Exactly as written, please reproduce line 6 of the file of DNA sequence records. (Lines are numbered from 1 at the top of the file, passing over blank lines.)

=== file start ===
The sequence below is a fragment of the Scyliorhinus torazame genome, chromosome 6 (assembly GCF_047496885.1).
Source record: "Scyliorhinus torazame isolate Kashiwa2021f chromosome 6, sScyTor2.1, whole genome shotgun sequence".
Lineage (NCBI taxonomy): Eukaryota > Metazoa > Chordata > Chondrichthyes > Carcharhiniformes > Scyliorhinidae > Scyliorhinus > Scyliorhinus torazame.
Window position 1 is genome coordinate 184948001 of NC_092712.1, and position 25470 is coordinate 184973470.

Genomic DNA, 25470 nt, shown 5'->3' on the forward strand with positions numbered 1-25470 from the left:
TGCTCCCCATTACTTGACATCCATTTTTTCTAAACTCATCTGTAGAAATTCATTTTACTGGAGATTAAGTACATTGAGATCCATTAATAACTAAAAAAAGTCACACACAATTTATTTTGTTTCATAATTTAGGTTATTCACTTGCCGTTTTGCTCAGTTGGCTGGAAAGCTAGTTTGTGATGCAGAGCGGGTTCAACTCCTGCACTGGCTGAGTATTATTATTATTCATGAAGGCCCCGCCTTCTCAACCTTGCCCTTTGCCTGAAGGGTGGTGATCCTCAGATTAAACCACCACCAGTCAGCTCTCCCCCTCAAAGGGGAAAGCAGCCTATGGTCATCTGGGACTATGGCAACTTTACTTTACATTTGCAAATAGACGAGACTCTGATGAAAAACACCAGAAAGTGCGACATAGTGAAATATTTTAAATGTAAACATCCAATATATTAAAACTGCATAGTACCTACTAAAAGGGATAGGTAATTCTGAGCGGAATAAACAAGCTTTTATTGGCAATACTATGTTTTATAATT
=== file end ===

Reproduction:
TGCTCCCCATTACTTGACATCCATTTTTTCTAAACTCATCTGTAGAAATTCATTTTACTGGAGATTAAGTACATTGAGATCCATTAATAACTAAAAAAAGTCACACACAATTTATTTTGTTTCATAATTTAGGTTATTCACTTGCCGTTTTGCTCAGTTGGCTGGAAAGCTAGTTTGTGATGCAGAGCGGGTTCAACTCCTGCACTGGCTGAGTATTATTATTATTCATGAAGGCCCCGCCTTCTCAACCTTGCCCTTTGCCTGAAGGGTGGTGATCCTCAGATTAAACCACCACCAGTCAGCTCTCCCCCTCAAAGGGGAAAGCAGCCTATGGTCATCTGGGACTATGGCAACTTTACTTTACATTTGCAAATAGACGAGACTCTGATGAAAAACACCAGAAAGTGCGACATAGTGAAATATTTTAAATGTAAACATCCAATATATTAAAACTGCATAGTACCTACTAAAAGGGATAGGTAATTCTGAGCGGAATAAACAAGCTTTTATTGGCAATACTATGTTTTATAATT